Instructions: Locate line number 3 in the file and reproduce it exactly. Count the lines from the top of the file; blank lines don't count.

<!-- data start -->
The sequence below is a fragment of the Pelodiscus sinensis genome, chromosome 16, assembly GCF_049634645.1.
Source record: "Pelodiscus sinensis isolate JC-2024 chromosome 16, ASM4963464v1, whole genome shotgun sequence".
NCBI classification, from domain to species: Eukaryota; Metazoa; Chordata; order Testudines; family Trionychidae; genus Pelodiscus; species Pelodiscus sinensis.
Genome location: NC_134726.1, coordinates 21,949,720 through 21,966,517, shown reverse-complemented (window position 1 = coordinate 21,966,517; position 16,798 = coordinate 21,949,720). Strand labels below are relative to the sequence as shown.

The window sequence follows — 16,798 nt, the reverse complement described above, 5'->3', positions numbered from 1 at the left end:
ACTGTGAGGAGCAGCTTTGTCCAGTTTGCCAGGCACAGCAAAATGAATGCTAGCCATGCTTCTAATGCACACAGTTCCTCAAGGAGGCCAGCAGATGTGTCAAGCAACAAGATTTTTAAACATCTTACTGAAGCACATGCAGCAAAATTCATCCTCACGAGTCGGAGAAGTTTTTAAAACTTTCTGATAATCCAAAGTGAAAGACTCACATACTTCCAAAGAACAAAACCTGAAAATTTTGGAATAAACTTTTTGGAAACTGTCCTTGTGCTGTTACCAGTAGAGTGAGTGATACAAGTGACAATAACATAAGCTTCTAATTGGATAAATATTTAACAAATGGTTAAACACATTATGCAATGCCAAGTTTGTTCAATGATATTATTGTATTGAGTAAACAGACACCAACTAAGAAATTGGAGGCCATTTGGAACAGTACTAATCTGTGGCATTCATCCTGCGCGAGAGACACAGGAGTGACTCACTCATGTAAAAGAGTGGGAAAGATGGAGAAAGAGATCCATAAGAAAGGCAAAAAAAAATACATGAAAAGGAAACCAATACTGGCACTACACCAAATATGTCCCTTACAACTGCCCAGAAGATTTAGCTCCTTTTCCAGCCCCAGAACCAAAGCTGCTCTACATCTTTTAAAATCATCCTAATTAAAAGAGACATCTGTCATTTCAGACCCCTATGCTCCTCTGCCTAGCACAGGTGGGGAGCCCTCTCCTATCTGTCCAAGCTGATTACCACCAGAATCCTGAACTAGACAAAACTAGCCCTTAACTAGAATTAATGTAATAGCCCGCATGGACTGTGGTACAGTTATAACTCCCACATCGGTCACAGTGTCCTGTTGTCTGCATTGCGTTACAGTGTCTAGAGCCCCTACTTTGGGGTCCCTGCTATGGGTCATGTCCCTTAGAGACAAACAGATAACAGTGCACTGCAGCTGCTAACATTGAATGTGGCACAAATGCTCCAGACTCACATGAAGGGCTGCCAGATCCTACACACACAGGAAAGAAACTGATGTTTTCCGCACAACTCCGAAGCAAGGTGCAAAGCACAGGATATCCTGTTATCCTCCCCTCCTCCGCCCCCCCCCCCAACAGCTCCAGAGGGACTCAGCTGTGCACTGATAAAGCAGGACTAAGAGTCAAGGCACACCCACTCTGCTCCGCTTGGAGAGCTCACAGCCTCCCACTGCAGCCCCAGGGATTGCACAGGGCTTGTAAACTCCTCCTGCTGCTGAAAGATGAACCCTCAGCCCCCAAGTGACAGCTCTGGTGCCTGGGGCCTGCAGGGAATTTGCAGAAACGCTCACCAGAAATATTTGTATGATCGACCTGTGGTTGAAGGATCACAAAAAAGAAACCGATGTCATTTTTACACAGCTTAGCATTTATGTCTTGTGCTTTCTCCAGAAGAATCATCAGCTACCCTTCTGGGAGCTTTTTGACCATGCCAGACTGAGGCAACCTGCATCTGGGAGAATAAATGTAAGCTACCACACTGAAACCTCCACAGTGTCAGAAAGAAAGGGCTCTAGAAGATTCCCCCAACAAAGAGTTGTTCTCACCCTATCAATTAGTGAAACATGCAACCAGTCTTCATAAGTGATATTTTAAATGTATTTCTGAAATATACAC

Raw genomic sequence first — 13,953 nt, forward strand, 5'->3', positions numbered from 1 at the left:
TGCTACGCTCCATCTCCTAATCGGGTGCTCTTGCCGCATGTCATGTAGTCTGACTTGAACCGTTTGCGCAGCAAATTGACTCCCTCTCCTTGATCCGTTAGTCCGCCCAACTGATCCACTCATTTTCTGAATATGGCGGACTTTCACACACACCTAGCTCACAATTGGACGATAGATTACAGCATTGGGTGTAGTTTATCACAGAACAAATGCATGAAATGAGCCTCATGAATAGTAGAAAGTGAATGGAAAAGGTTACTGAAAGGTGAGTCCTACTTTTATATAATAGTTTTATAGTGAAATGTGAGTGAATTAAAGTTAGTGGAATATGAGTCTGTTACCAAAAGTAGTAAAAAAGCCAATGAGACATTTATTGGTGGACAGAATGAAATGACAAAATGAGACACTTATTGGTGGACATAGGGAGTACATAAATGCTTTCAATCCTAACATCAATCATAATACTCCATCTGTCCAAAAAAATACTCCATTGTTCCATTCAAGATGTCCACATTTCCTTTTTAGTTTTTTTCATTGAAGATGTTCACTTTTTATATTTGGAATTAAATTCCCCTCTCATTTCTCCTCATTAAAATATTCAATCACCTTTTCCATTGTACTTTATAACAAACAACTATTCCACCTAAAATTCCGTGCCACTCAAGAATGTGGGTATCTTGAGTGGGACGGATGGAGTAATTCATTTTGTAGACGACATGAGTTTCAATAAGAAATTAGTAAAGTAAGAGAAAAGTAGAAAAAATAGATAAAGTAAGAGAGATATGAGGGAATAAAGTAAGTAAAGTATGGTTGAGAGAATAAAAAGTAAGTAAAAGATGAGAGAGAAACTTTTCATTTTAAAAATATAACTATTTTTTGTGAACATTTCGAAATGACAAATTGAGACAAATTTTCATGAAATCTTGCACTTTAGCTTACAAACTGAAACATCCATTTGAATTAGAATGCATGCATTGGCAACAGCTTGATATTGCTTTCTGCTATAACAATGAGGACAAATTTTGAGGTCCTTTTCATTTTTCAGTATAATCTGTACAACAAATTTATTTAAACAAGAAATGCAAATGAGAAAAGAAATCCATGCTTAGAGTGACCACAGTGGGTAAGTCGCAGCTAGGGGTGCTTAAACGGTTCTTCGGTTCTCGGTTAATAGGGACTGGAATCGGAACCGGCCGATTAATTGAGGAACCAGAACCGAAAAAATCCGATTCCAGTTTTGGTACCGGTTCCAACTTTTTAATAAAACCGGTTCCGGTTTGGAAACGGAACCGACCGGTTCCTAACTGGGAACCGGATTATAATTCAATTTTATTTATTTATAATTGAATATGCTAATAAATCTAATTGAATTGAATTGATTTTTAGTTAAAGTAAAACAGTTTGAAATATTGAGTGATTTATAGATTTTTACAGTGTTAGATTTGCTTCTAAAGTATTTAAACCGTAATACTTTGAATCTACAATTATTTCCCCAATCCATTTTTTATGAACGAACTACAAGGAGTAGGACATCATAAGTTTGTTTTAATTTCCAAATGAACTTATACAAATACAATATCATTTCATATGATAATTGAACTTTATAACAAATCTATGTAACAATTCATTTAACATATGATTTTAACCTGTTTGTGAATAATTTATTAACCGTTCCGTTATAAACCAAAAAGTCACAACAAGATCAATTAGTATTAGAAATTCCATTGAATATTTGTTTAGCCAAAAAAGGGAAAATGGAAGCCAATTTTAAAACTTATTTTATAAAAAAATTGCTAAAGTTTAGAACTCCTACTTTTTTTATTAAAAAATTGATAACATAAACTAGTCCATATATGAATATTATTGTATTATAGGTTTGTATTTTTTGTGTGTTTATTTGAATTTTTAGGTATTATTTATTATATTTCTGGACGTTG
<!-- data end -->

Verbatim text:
NCBI classification, from domain to species: Eukaryota; Metazoa; Chordata; order Testudines; family Trionychidae; genus Pelodiscus; species Pelodiscus sinensis.